E-pharma wants a budget with reforms that keeps up with innovation

As healthcare takes strides towards digitisation, the e-pharma industry hopes for Government support to streamline electronic records, make healthcare affordable and give a boost to startups.

E-pharma wants a budget with reforms that keeps up with innovation

Thursday July 04, 2019,

4 min Read

On July 5, the online pharma industry will be eagerly awaiting Finance Minister Nirmala Sitharaman’s presentation of the Union Budget 2019-2020 - one of the most important markers of the economic growth of the country. According to an EY Report ‘E-pharma: Delivering Healthier Outcomes,’ Indian e-pharma players are expected to reach a combined market size of $2.7 billion by 2023. Evidently, this decade mark the formative years for the Indian epharmacy sector. The retail pharmaceutical sector was valued at $25 billion in FY17, and is projected to grow at a CAGR of 15 percent to reach $59 billion by 2023. This is an opportunity for regulators to bring clarity and stability to the nascent e-pharma industry, and allow it to flourish.


Expectations are also high as startups hope for revised tax reforms and policies to further strengthen Digital India. With around 460 million active internet users in the country, and fast adoption of digital products and services, optimists believe that Narendra Modi’s second term as Prime Minister will further improve the ease of doing business. India, currently ranked 77th in the Ease of Doing Business ranking is now aiming higher, eyeing the top-50 list. The Prime Minister has already made tremendous strides towards smoothening bureaucratic hurdles, and we are hopeful that this budget offers scope to innovate with complete support. 

Digital healthcare: Need of the hour

According to the McKinsey: Digital India Report 2019, India averages about 2.2 medical professionals (doctors, nurses, midwives etc.) per 1,000 people. The concentration of hospitals and healthcare facilities is still restricted to urban India. Findings show that 60 percent of Indian hospitals are in cities. Shortage of quality healthcare is particularly acute in rural areas.

These challenges have found a viable solution with digital disruptions in the health-tech domain. The Government needs to work hand-in-hand with health-tech companies so that innovations such as online medicine delivery, tele-medicine, electronic health records, chronic disease management platforms, etc. are at the forefront of a digital health revolution in the country.

This will also create a favourable environment for entrepreneurs to push these innovations to remote corners. Currently, the regulatory environment is not at pace with the innovations in the health-tech domain. This can only occur when there is ease of doing business. We eagerly await the passing of the draft regulations on e-pharmacies. This will ensure that underserved rural and semi-urban areas get the much-needed medicines and healthcare services. 

The Government, in accordance with private players, can bring about a transformative change, making healthcare affordable and accessible to all. With ever-increasing healthcare costs, the revolutionary generic drug substitution norms set by the Government will play a pivotal role in lowering public healthcare costs.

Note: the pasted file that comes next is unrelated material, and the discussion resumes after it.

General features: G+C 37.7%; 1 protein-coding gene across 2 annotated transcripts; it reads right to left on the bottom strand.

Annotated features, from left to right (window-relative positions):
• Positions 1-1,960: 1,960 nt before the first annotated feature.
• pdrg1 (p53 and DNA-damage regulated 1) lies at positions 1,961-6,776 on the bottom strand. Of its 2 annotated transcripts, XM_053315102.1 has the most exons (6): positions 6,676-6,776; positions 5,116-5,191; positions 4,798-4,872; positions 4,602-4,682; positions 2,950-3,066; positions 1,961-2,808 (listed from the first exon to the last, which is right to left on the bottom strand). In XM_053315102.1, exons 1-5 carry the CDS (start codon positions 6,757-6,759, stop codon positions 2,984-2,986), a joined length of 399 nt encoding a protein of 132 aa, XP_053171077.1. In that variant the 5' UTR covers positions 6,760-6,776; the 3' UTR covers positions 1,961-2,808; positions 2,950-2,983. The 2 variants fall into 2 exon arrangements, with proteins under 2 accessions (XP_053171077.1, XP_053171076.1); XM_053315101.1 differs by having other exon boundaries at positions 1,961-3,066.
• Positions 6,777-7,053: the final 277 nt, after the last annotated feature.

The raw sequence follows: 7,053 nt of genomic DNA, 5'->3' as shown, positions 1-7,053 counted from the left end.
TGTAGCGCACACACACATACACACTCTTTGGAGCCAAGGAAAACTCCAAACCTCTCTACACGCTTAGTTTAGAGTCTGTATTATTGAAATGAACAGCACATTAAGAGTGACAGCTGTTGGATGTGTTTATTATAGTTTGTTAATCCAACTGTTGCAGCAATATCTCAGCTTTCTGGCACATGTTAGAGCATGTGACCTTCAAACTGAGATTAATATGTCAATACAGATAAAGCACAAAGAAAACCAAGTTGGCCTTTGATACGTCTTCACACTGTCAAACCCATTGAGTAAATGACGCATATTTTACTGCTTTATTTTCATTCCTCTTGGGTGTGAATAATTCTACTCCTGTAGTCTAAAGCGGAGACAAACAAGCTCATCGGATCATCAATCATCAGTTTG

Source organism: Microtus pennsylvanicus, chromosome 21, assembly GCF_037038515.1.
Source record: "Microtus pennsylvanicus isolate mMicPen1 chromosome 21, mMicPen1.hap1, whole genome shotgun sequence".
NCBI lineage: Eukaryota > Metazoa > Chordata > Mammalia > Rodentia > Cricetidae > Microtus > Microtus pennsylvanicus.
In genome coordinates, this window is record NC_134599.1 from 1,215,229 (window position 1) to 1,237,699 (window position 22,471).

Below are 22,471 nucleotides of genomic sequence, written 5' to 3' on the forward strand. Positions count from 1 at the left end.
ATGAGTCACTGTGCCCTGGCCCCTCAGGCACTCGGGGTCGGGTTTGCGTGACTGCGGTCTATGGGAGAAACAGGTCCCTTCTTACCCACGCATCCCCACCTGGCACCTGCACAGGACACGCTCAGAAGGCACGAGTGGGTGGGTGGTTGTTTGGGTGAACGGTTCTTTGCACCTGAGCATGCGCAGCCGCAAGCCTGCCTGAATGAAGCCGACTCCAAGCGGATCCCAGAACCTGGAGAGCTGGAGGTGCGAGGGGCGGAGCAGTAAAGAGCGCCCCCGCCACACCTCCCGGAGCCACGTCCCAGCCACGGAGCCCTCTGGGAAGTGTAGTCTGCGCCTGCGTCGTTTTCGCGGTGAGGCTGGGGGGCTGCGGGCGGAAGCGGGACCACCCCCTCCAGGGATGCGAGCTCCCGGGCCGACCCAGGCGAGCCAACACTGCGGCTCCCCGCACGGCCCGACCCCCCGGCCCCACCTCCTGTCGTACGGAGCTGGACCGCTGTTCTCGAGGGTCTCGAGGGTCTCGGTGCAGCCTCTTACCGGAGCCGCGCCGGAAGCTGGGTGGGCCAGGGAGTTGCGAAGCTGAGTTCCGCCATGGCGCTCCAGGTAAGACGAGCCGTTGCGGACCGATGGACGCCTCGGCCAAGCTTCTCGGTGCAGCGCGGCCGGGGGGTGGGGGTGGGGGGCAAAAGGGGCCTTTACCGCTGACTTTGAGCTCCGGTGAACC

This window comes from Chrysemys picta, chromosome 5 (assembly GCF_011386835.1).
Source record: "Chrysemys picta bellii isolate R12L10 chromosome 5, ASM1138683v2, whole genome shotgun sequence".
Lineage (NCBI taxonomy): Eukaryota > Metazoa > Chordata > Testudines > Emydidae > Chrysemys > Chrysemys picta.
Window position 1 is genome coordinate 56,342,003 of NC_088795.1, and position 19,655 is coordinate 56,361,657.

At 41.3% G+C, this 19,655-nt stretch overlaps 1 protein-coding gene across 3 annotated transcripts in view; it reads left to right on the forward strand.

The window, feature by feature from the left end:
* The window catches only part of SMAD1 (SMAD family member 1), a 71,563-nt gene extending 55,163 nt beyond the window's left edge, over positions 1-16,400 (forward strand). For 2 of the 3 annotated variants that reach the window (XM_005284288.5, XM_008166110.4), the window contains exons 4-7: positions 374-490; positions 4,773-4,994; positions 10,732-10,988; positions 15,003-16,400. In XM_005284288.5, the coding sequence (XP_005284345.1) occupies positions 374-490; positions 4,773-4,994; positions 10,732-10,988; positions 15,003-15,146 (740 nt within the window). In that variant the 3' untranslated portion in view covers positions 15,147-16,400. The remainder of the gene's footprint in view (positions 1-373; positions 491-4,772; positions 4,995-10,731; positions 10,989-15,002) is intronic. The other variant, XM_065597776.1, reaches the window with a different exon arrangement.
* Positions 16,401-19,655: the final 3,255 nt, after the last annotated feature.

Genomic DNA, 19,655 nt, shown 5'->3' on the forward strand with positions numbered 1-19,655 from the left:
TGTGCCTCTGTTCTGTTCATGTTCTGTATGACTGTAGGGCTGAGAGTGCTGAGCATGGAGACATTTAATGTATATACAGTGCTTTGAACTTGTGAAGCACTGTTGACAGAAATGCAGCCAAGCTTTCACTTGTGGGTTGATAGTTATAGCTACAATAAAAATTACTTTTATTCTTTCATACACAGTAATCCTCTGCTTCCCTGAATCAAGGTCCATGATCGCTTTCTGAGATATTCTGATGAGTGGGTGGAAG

One patient one record - The future of health

The concept of an electronic health record (EHR) and ‘One Patient One Record’ model will bring about a paradigm shift in healthcare, especially in rural India where access to medicines, trained and licensed healthcare professionals is a tremendous challenge. 

Accurate, up-to-date patient profiles help healthcare professionals make effective diagnosis, thereby reducing the risk of errors. The lack of an EHR, especially in rural areas where most patients are unaware and uneducated, can seriously hamper medical diagnosis. This data-driven approach will also help various stakeholders, such as the Government, health insurance companies, hospitals and pharmacies make informed decisions with tools such as digital prescription records, automation of insurance claims, doctor accountability tools, digitised claims and accessing the benefits of government schemes such as the National Health Protection Mission (Ayushman Bharat).

Removal of angel tax

The Indian start-up ecosystem is growing rapidly. In the first six months of 2019, there has been a record influx of $3.9 billion from venture capitalists into the start-up pool. However, India’s ever-expanding pool of entrepreneurs in the tech industry face tax burdens regularly. To create a conducive environment, the government must further reduce or eliminate the tax burden for early stage startups so that they can focus on tech innovations and growth.

When it comes to the start-up ecosystem, the government had earlier provided some relief to early-stage startups with the relaxation of Angel Tax. Yet, the industry still believes that complete elimination of Angel Tax will help this fledgling sector benefit further. The quick implementation will in turn facilitate fundraising activities for healthcare/health-tech startups.

Ground-breaking technologies such as artificial intelligence and machine learning have the power to transform this sector in the next decade. As the industry faces a sudden growth spurt, thanks to health-tech innovations, the right regulatory atmosphere and legal framework will give the challenging landscape of Indian healthcare, a new lease of life.

(Disclaimer: The views and opinions expressed in this article are those of the author and do not necessarily reflect the views of YourStory.)